But cultural biases seem to be at work as well. Nieli highlights one of the study’s more remarkable findings: while most extracurricular activities increase your odds of admission to an elite school, holding a leadership role or winning awards in organizations like high school R.O.T.C., 4-H clubs and Future Farmers of America actually works against your chances. Consciously or unconsciously, the gatekeepers of elite education seem to incline against candidates who seem too stereotypically rural or right-wing or “Red America.”This finding is fine, though there seems to be no indication that being in 4-H has a causal relationship with getting into a school, but to expand this out into an idea that kids from red states don't go to Ivy League schools because of bias against future farmers seems patently ridiculous.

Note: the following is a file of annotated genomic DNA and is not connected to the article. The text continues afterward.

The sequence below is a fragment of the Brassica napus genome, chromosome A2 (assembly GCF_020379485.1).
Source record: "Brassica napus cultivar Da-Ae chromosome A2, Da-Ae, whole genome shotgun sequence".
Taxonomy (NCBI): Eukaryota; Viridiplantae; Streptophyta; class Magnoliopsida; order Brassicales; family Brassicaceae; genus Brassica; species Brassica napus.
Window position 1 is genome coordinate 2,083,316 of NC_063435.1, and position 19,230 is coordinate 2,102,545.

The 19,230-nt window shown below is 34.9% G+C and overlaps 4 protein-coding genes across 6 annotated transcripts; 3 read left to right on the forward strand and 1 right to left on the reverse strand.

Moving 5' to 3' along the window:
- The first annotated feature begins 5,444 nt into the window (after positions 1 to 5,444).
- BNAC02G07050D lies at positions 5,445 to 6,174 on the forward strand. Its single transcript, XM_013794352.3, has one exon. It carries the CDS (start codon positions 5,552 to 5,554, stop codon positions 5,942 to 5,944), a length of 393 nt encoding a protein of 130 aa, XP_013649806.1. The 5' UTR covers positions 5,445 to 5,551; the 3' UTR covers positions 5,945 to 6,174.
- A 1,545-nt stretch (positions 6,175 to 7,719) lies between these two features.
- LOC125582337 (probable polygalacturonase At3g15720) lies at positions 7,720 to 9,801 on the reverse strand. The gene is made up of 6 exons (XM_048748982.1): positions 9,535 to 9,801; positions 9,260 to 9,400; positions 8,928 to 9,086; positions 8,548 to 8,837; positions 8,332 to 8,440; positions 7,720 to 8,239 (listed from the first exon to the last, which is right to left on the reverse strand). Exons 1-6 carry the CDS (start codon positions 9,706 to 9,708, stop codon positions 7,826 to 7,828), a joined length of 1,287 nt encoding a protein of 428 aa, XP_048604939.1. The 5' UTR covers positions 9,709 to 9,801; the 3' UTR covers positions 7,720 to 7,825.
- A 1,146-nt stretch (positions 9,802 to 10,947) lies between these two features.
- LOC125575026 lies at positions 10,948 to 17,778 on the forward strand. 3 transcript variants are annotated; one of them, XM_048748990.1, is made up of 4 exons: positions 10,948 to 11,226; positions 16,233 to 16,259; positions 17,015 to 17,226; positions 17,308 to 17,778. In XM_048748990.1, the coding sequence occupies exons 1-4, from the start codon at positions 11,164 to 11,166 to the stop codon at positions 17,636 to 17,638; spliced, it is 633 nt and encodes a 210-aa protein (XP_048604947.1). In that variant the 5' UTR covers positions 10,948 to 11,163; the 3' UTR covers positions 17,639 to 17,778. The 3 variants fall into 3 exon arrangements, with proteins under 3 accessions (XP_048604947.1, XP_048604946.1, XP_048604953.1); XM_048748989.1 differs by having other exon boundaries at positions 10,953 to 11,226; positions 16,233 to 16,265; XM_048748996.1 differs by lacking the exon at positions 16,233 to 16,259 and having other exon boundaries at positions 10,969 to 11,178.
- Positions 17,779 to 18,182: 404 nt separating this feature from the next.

As a kid from a small rural town, I can tell you that there are simply less kids clamoring to get into Ivy League schools from where I'm from. Parents don't make it a priority, in fact they often would rather not see their kids head off to the east coast. Kids, because they haven't been around a lot of people who went to Ivy League schools, don't think about it much as an option. When they do, it is often later in the game than you would need to seriously compete for a spot. And, of course, there are lots of exceptions... I know some Ivy Leaguers who hail from the Midwest.
But what gets lost in all of this, is that rich kids get in more than poor kids. That's the real divide. No matter where you live.